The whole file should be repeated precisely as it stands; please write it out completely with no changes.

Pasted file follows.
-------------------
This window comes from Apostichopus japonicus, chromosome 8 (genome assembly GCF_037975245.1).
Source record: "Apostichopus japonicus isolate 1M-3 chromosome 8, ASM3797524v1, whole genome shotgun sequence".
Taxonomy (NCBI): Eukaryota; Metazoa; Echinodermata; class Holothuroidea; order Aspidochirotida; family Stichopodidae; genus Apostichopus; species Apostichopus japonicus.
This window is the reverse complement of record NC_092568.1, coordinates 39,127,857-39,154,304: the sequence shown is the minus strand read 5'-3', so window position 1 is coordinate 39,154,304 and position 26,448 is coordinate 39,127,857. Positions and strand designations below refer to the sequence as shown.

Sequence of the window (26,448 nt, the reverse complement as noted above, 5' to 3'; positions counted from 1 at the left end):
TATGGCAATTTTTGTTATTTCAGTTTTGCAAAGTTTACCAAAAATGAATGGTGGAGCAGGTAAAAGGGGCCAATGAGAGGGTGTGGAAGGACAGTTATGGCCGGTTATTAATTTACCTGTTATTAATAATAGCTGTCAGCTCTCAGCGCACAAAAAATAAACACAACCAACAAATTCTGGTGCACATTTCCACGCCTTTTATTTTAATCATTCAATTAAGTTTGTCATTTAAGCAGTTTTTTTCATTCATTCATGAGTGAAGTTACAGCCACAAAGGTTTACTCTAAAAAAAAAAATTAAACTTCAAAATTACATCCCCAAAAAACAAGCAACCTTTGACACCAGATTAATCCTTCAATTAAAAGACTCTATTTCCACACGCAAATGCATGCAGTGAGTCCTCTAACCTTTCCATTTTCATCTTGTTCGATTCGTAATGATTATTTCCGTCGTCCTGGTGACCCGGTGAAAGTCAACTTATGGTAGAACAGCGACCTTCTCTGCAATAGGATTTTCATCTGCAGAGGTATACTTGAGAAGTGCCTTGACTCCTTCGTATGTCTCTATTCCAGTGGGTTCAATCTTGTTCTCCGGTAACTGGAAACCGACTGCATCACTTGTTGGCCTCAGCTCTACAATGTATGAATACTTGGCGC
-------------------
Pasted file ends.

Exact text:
This window comes from Apostichopus japonicus, chromosome 8 (genome assembly GCF_037975245.1).
Source record: "Apostichopus japonicus isolate 1M-3 chromosome 8, ASM3797524v1, whole genome shotgun sequence".
Taxonomy (NCBI): Eukaryota; Metazoa; Echinodermata; class Holothuroidea; order Aspidochirotida; family Stichopodidae; genus Apostichopus; species Apostichopus japonicus.
This window is the reverse complement of record NC_092568.1, coordinates 39,127,857-39,154,304: the sequence shown is the minus strand read 5'-3', so window position 1 is coordinate 39,154,304 and position 26,448 is coordinate 39,127,857. Positions and strand designations below refer to the sequence as shown.

Sequence of the window (26,448 nt, the reverse complement as noted above, 5' to 3'; positions counted from 1 at the left end):
TATGGCAATTTTTGTTATTTCAGTTTTGCAAAGTTTACCAAAAATGAATGGTGGAGCAGGTAAAAGGGGCCAATGAGAGGGTGTGGAAGGACAGTTATGGCCGGTTATTAATTTACCTGTTATTAATAATAGCTGTCAGCTCTCAGCGCACAAAAAATAAACACAACCAACAAATTCTGGTGCACATTTCCACGCCTTTTATTTTAATCATTCAATTAAGTTTGTCATTTAAGCAGTTTTTTTCATTCATTCATGAGTGAAGTTACAGCCACAAAGGTTTACTCTAAAAAAAAAAATTAAACTTCAAAATTACATCCCCAAAAAACAAGCAACCTTTGACACCAGATTAATCCTTCAATTAAAAGACTCTATTTCCACACGCAAATGCATGCAGTGAGTCCTCTAACCTTTCCATTTTCATCTTGTTCGATTCGTAATGATTATTTCCGTCGTCCTGGTGACCCGGTGAAAGTCAACTTATGGTAGAACAGCGACCTTCTCTGCAATAGGATTTTCATCTGCAGAGGTATACTTGAGAAGTGCCTTGACTCCTTCGTATGTCTCTATTCCAGTGGGTTCAATCTTGTTCTCCGGTAACTGGAAACCGACTGCATCACTTGTTGGCCTCAGCTCTACAATGTATGAATACTTGGCGC